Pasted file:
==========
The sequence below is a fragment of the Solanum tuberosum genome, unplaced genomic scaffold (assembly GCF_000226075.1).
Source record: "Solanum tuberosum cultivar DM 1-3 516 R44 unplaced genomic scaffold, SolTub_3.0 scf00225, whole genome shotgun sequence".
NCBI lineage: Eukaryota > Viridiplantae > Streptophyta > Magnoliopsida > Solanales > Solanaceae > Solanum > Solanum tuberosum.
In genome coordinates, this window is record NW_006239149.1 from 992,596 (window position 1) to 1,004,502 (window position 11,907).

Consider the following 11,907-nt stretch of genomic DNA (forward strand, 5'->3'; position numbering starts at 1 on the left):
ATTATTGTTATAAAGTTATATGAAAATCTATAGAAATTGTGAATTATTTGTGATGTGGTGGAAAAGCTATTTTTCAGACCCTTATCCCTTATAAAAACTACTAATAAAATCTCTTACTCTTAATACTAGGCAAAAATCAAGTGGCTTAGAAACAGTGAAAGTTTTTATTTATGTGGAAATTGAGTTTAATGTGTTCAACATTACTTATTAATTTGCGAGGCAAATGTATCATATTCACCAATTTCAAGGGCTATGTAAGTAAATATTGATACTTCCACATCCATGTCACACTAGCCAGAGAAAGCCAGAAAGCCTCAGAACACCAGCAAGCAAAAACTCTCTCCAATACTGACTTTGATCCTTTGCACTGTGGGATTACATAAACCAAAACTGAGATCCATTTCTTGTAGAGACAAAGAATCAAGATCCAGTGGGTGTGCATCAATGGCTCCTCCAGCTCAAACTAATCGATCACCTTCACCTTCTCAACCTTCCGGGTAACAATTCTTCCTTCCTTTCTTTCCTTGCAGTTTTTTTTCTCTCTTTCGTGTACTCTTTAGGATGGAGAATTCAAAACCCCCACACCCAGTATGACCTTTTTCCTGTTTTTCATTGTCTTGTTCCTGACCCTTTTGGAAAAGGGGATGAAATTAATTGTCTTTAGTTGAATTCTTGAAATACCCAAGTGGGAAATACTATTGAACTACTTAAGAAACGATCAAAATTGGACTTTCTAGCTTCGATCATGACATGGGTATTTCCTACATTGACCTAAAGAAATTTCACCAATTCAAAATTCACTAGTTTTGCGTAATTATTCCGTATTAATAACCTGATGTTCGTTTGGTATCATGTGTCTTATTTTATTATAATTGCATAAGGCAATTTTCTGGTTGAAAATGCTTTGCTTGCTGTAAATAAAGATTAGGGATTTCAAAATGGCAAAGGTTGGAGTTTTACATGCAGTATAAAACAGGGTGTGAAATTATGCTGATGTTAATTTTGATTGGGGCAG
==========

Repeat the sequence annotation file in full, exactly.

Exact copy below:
The sequence below is a fragment of the Solanum tuberosum genome, unplaced genomic scaffold (assembly GCF_000226075.1).
Source record: "Solanum tuberosum cultivar DM 1-3 516 R44 unplaced genomic scaffold, SolTub_3.0 scf00225, whole genome shotgun sequence".
NCBI lineage: Eukaryota > Viridiplantae > Streptophyta > Magnoliopsida > Solanales > Solanaceae > Solanum > Solanum tuberosum.
In genome coordinates, this window is record NW_006239149.1 from 992,596 (window position 1) to 1,004,502 (window position 11,907).

Consider the following 11,907-nt stretch of genomic DNA (forward strand, 5'->3'; position numbering starts at 1 on the left):
ATTATTGTTATAAAGTTATATGAAAATCTATAGAAATTGTGAATTATTTGTGATGTGGTGGAAAAGCTATTTTTCAGACCCTTATCCCTTATAAAAACTACTAATAAAATCTCTTACTCTTAATACTAGGCAAAAATCAAGTGGCTTAGAAACAGTGAAAGTTTTTATTTATGTGGAAATTGAGTTTAATGTGTTCAACATTACTTATTAATTTGCGAGGCAAATGTATCATATTCACCAATTTCAAGGGCTATGTAAGTAAATATTGATACTTCCACATCCATGTCACACTAGCCAGAGAAAGCCAGAAAGCCTCAGAACACCAGCAAGCAAAAACTCTCTCCAATACTGACTTTGATCCTTTGCACTGTGGGATTACATAAACCAAAACTGAGATCCATTTCTTGTAGAGACAAAGAATCAAGATCCAGTGGGTGTGCATCAATGGCTCCTCCAGCTCAAACTAATCGATCACCTTCACCTTCTCAACCTTCCGGGTAACAATTCTTCCTTCCTTTCTTTCCTTGCAGTTTTTTTTCTCTCTTTCGTGTACTCTTTAGGATGGAGAATTCAAAACCCCCACACCCAGTATGACCTTTTTCCTGTTTTTCATTGTCTTGTTCCTGACCCTTTTGGAAAAGGGGATGAAATTAATTGTCTTTAGTTGAATTCTTGAAATACCCAAGTGGGAAATACTATTGAACTACTTAAGAAACGATCAAAATTGGACTTTCTAGCTTCGATCATGACATGGGTATTTCCTACATTGACCTAAAGAAATTTCACCAATTCAAAATTCACTAGTTTTGCGTAATTATTCCGTATTAATAACCTGATGTTCGTTTGGTATCATGTGTCTTATTTTATTATAATTGCATAAGGCAATTTTCTGGTTGAAAATGCTTTGCTTGCTGTAAATAAAGATTAGGGATTTCAAAATGGCAAAGGTTGGAGTTTTACATGCAGTATAAAACAGGGTGTGAAATTATGCTGATGTTAATTTTGATTGGGGCAG